Over the past century, juvenile justice has varied from being an institutionalized system linked to criminal justice to a support system for children whose parents are unable to care for the child. More recently, from the 1990s to mid-2000s, juvenile justice took on the “do the crime, do the time” mantra and resulted in more youth entering the adult criminal justice system. Then, Professor Sherman described the switch that’s been taking place from 2005 for juvenile justice to move back to the social welfare concept. Supreme Court cases including Roper v Simmons (2005), Graham v. Florida (2010), and Miller v. Alabama (2012), which extended Graham v. Florida all moved juvenile justice away from mirroring the adult system. Juvenile justice continues to evolve as many of laws are state/county based and after Miller v. Alabama, many states’ laws were unconstitutional. Professor Sherman also noted the movement toward “fairness” in the system and acknowledging childhood development.
Concluding, Professor Sherman noted the 3 “R’s” of supporting juveniles who’ve found themselves in the justice system: rights, remedies, and resources. From her perspective, the resources component is the most lacking. However, if you would like to support youth in need of legal aid, there are a number of organizations in the Boston area in need of volunteers and support. Two organizations Professor Sherman suggests looking into are the EdLaw Project* and Citizens for Juvenile Justice.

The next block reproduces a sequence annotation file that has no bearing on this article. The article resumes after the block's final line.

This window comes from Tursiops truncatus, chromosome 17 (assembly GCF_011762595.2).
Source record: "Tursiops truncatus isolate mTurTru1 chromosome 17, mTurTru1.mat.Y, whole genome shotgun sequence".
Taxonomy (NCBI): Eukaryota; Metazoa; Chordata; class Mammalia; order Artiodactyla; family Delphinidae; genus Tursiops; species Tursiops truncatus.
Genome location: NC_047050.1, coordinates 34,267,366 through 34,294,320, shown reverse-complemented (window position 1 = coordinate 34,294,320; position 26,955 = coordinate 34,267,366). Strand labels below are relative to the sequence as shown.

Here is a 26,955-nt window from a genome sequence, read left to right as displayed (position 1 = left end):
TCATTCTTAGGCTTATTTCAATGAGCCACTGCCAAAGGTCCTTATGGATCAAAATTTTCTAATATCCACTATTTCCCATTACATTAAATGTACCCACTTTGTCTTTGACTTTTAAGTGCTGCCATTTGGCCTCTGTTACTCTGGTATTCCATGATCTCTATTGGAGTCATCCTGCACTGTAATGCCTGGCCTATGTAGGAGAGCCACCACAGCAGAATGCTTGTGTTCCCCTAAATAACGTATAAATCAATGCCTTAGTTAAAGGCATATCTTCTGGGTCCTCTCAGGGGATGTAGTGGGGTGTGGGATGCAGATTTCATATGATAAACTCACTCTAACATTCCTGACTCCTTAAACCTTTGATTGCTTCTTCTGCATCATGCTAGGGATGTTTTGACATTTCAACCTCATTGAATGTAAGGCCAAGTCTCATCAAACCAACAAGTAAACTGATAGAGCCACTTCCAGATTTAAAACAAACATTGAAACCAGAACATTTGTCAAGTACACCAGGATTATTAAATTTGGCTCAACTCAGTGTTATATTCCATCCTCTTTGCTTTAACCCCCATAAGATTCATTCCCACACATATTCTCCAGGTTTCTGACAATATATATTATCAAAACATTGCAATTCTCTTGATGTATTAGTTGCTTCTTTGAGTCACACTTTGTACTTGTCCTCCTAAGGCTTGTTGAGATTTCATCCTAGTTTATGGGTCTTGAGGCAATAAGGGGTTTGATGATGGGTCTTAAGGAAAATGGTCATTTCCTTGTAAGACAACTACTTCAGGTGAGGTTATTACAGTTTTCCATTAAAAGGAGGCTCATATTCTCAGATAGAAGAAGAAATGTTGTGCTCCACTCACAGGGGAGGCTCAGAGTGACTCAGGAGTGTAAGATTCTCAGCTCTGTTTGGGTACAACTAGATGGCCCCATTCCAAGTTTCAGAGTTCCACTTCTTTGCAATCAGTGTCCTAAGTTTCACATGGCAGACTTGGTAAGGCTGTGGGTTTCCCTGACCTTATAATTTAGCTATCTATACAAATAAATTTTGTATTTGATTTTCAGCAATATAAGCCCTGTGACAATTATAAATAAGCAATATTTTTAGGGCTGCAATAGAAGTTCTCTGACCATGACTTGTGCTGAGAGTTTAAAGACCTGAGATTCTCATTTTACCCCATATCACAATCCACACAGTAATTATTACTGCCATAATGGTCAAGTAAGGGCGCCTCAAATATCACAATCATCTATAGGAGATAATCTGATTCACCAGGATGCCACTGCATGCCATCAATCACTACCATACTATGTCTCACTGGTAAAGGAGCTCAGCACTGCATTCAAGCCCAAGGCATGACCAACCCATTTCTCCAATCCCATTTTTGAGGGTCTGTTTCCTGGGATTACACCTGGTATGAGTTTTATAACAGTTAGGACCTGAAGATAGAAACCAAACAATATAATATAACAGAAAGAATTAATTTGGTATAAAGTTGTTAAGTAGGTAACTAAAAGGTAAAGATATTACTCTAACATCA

From teaching over 1,500 students their Miranda Rights to instituting a Bar Exam Coaching Program, 2016 was a successful year at the BBA. For highlights and our favorite photos from the year, read on to see how you and your colleagues contributed to our public services initiatives in 2016.
Over 1,000 guests attended the 2016 John and Abigail Adams Benefit at the Museum of Fine Arts. Each year, our premier fundraiser provides support for the legal services organizations in our community. We’re grateful for the over $600,000 raised in 2016.